Plants native to southern Africa at Jerusalem's Botanical Gardens. (Shmuel Bar-Am)
The Jerusalem Botanical Gardens' Reut project helps prepare adults with mental illnesses for the workplace. (Shmuel Bar-Am)
Research on the furry desert spike indicates that it may be helpful in relieving pain after surgery. (Shmuel Bar-Am)
The golden henbane is an Israeli wildflower. (Shmuel Bar-Am)
The knife-leaf wattle and banksia plants are native to Australia. (Shmuel Bar-Am)
Roughly 92% of Israelis live in cities; the gardens work to introduce children to the country's flora. (Shmuel Bar-Am)
The giant coreopsis plants growing in Jerusalem's Botanical Gardens are native to California. (Shmuel Bar-Am)
The Geophyte Terrace is a collection of the garden's most stunning flowers. (Shmuel Bar-Am)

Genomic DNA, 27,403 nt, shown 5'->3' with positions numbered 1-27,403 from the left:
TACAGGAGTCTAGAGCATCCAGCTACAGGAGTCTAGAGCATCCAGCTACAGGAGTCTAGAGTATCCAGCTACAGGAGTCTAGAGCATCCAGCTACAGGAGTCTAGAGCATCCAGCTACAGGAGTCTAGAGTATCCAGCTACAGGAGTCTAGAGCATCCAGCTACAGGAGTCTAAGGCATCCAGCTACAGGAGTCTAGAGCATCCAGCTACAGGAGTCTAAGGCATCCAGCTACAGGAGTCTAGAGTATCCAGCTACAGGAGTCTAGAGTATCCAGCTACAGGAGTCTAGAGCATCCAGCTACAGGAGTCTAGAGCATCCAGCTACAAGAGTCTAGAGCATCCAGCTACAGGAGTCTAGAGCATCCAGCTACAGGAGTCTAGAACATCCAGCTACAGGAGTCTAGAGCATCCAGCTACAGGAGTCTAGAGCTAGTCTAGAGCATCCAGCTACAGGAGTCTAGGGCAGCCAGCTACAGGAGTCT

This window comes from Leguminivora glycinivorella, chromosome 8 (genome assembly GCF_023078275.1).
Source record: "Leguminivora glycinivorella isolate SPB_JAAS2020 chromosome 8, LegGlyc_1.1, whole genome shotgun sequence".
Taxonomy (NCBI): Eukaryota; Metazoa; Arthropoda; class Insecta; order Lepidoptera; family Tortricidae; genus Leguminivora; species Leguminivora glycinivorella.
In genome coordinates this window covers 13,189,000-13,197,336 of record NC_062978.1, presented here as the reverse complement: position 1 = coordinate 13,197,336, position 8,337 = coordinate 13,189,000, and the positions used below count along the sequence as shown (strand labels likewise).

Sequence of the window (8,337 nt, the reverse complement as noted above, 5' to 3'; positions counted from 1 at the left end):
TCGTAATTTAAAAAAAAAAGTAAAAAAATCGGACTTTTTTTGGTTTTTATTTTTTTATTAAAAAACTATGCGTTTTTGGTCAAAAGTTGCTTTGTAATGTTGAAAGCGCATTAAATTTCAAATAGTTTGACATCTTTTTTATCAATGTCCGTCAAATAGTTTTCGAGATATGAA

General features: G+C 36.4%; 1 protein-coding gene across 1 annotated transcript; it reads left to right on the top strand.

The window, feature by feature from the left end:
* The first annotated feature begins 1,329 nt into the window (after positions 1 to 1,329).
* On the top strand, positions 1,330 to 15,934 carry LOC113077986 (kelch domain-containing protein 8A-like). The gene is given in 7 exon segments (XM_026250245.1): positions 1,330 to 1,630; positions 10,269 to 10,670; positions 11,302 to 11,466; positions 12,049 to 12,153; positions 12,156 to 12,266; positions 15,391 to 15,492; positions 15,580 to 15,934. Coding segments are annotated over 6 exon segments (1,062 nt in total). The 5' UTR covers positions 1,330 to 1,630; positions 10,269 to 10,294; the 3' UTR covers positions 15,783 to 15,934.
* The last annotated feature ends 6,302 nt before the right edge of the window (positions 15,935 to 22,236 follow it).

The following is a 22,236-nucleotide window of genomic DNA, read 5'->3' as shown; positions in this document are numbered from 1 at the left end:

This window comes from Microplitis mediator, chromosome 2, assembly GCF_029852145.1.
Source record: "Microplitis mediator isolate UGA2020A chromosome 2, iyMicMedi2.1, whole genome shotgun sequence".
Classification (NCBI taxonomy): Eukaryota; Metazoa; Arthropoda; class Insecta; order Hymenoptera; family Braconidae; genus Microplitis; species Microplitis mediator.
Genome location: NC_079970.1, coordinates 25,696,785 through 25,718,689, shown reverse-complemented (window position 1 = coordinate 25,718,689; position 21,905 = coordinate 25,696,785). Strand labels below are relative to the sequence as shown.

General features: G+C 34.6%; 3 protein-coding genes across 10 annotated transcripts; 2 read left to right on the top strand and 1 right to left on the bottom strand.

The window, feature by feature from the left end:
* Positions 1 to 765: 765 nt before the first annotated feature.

The garden's club volunteers work and study in garden projects twice a week. (Shmuel Bar-Am)
The Discovery Trail is meant to introduce children to the country's plant life and nature. (Judith Magnes)
Crytal rose and spiny tortoise-berry plants are part of the garden's Africa display. (Shmuel Bar-Am)
The Bible Path gives visitors a tour of Biblical plant life, such as wheat and acacia trees. (Shmuel Bar-Am)
The Alut project pairs autistic young adults with volunteers who work at the gardens. (Shmuel Bar-Am)
The garden's Alut project provides a framework for young adults suffering from autism. (Shmuel Bar-Am)
Although the sweet-smelling coulter-bush bears delicate yellow flowers, it is the shiny leaves that impress the most. (Shmuel Bar-Am)
Just moments before bulldozers started work on the Menachem Begin Highway in 1994, botanists and staff at the Jerusalem Botanical Gardens (JBG), together with Prof. Avi Shmida from the Hebrew University, rescued small green Salvia bracteata plants from destruction. A type of sage used as a Middle Eastern folk medicine for all kinds of ailments, Salvia bracteata had always been rare in Israel. And by now this site was the only place in the country where they existed in the wild.